Showing results 1 to 13 of 13
In this activity, learners investigate the behavior of magnets. Learners create a "wonder wand" with a magnet so they can move a skater around.
In this activity, learners calculate the percentage of oxygen in the atmosphere by using steel wool's ability to rust.
Did you know that some breakfast cereals are fortified with ferric phosphate, while others contain tiny pieces of reduced iron?
In this activity, learners will reuse plastic bags in an interesting way.
In this activity, learners explore the properties of metals at four stations. The stations include A) Magnetism and Breakfast Cereal; B) Conductivity of Metals; C) Alloys; and D) Metal Plating.
In this activity, learners conduct an experiment to find out if steel wool will weigh more or less when it is burned. Learners will explore the effects of oxidation and rusting on the steel wool.
Learners investigate an iron-fortified cereal by stirring it with a strong magnet. They discover that metallic iron is present in some cereals.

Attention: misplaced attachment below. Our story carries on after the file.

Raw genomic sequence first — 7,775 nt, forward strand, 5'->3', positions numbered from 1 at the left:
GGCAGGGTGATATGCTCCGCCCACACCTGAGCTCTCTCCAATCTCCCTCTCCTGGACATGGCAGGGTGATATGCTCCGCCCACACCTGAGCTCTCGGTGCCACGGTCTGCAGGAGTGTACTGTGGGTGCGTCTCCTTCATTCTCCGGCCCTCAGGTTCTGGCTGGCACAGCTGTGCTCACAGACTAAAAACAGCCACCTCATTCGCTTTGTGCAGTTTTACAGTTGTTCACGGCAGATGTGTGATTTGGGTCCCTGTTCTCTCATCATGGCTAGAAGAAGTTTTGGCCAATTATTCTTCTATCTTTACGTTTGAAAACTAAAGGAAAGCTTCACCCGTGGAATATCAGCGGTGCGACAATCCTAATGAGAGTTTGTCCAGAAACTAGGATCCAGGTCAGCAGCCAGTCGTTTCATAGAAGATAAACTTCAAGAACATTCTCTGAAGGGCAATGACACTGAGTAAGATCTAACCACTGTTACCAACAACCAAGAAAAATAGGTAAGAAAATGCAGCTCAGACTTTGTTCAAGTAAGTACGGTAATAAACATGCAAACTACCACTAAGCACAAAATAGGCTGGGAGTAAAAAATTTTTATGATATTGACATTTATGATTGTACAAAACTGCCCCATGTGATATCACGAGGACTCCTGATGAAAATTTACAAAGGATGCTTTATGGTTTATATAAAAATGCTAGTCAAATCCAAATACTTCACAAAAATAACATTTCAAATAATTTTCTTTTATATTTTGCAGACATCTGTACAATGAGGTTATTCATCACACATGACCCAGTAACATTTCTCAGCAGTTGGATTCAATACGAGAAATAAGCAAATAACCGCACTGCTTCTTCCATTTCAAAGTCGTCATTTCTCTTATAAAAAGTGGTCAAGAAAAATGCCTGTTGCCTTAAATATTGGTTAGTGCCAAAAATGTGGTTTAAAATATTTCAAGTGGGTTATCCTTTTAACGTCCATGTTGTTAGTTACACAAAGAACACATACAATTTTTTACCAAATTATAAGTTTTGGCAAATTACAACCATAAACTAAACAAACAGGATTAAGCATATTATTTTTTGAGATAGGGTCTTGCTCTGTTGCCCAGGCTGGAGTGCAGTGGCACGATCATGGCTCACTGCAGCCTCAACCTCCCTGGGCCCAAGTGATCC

In this activity, learners will explore how metals react with each other. They will see these metals change before their eyes as they coat a paperclip with the copper taken from a penny.
In this activity, learners use basic measurements of the Earth and pieces of rock and iron to estimate the mass of the Earth.
In this activity about electricity and magnetism, learners discover how a doorbell works. A coil of wire with current flowing through it forms an electromagnet that acts similar to a bar magnet.
In this quick activity (on page 2 of the PDF under GPS: Body Electricity Activity), learners will observe how dry breakfast cereal appears to dance when it gets close to a balloon charged with static
In this activity best suited as a demonstration, learners observe that when a piece of iron gets too hot, it loses its ability to be magnetized.